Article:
Jack Wade is "basically a Dalmatian": when a fire happens he's there. Jack, who works to live and lives to surf, was a sheriff's department fire investigator until he got caught planting evidence in a warehouse arson to protect a witness, and is now the top claims adjuster for California Fire and Life. That means sifting around in the ashes of other people's livesÄor in this case, deaths. When Pamela Vale passes out drunk and accidentally burns down the west wing of her Dana Point mansion, along with half a million dollars of her husband's antique furniture, Jack thinks maybe it wasn't an accident. There's no smoke in her lungs, and the smoke from the fire should have been yellow or orange, not the reported blood red, plus the dog was outside. "People will never burn the pooch," Jack knows, and he begins to search through the remains. Winslow (The Death and Life of Bobby Z), who himself worked more than 15 years with L.A. arson investigators, follows Jack through the burned char of the Vale house, where, in the novel's most compelling scene, he tracks down the history of the fire and reads its secrets. Pitted against him is a formidable adversary: Pamela's estranged husband, Daziatnik Valeshin, now known as Nicky Vale, who has survived a Russian prison camp to make himself over into the model of a perfect Southern California gentleman. Jack's investigation is packed with extrasÄRussian organized crime, faked freeway accidents, a $50 million insurance scam. But Southern California is captured perfectly in all its hyperbolic splendor, its overdeveloped beachfronts, its sudden, mysterious blazes and freeway chills. If the plot contains a few too many contrivances and coincidences, Winslow's knowledge of his subject and his territory, and the narrative's rapid pace, keep the entertainment value at steady flame. 60,000 first printing; simultaneous Random House audio. (July) (c) Copyright PWxyz, LLC. All rights reserved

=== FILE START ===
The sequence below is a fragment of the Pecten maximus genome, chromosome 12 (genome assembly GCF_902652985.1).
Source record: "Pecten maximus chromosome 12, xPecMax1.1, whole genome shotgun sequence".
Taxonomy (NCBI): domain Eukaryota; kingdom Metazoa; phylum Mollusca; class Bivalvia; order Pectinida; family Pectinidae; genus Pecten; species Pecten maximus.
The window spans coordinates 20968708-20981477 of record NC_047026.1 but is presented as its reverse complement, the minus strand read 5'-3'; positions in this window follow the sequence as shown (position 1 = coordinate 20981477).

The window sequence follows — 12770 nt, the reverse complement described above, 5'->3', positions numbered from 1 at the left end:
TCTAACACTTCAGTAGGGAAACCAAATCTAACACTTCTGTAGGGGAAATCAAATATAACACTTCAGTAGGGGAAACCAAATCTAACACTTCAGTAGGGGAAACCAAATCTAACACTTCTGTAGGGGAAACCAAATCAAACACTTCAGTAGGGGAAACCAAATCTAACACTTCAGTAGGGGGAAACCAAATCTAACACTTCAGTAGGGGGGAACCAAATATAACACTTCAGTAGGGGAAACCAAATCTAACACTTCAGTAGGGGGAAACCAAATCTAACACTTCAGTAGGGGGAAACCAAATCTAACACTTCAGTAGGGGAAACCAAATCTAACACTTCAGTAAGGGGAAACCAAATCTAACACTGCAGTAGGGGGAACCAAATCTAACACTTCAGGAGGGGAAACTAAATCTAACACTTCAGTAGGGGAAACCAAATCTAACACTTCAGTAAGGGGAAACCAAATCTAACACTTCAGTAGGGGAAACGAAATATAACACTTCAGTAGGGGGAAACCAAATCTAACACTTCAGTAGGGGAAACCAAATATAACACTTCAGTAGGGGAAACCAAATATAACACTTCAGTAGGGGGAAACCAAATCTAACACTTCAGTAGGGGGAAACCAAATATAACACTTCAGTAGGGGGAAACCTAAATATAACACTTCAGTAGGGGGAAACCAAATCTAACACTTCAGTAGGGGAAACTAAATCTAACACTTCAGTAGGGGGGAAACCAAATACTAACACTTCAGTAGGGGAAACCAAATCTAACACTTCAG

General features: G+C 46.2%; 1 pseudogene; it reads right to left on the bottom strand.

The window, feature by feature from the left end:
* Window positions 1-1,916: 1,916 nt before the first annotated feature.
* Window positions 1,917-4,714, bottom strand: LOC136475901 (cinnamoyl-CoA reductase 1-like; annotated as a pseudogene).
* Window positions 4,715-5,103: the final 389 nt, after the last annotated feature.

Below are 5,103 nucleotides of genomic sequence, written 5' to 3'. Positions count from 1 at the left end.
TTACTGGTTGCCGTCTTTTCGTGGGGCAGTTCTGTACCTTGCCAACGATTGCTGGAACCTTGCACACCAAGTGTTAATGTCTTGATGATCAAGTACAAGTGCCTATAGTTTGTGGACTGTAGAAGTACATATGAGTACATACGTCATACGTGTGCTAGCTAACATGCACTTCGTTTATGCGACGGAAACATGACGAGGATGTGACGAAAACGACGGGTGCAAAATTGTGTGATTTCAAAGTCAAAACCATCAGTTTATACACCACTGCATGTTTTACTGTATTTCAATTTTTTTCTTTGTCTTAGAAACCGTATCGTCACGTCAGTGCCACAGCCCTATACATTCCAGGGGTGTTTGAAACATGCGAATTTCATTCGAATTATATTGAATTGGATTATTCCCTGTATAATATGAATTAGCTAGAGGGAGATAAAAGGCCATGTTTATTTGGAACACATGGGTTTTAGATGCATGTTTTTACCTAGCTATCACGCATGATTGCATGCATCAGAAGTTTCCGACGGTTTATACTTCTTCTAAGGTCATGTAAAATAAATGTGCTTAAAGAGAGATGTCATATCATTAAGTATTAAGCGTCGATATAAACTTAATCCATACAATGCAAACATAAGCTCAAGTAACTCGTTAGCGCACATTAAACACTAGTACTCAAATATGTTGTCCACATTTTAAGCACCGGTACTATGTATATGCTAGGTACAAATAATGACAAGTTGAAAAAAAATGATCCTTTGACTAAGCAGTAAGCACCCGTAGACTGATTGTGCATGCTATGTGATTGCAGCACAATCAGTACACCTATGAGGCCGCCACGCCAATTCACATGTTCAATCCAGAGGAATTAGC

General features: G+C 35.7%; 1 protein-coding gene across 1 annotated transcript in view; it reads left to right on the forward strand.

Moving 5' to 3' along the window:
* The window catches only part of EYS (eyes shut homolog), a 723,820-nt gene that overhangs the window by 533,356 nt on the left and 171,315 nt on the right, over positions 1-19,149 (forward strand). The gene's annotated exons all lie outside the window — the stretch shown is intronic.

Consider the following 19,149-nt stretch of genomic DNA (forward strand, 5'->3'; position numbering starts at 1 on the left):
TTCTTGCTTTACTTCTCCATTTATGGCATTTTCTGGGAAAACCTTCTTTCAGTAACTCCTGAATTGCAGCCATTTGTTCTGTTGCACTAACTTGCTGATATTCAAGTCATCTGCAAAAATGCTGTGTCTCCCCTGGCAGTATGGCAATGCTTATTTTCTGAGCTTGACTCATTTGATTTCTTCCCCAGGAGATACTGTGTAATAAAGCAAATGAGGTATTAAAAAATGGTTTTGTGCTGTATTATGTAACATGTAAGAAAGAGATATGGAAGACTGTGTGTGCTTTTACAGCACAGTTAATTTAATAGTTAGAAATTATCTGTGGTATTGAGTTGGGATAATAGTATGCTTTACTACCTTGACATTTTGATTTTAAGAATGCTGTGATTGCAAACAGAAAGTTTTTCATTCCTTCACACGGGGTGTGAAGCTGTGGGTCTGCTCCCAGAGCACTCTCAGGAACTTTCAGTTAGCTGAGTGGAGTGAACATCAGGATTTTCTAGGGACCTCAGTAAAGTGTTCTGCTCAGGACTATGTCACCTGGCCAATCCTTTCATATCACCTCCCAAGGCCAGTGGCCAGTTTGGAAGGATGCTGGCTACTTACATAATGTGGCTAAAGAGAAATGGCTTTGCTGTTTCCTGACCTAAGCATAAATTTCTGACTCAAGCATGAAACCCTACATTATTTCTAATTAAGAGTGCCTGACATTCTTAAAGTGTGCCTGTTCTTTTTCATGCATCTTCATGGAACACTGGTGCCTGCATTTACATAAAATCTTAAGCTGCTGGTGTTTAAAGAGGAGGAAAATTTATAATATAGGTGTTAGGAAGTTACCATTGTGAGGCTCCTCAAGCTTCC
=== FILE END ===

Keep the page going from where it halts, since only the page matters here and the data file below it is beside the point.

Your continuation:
Library Journal Review

A house goes up in flames, a body is found in the ashes, and claims adjuster Jack Wade wonders why the police keep insisting it's an accidentÄand why the man whose wife died in the conflagration is rushing the claim. Another from the author of The Death and Life of Bobby Z. (c) Copyright 2010. Library Journals LLC, a wholly owned subsidiary of Media Source, Inc. No redistribution permitted.

School Library Journal Review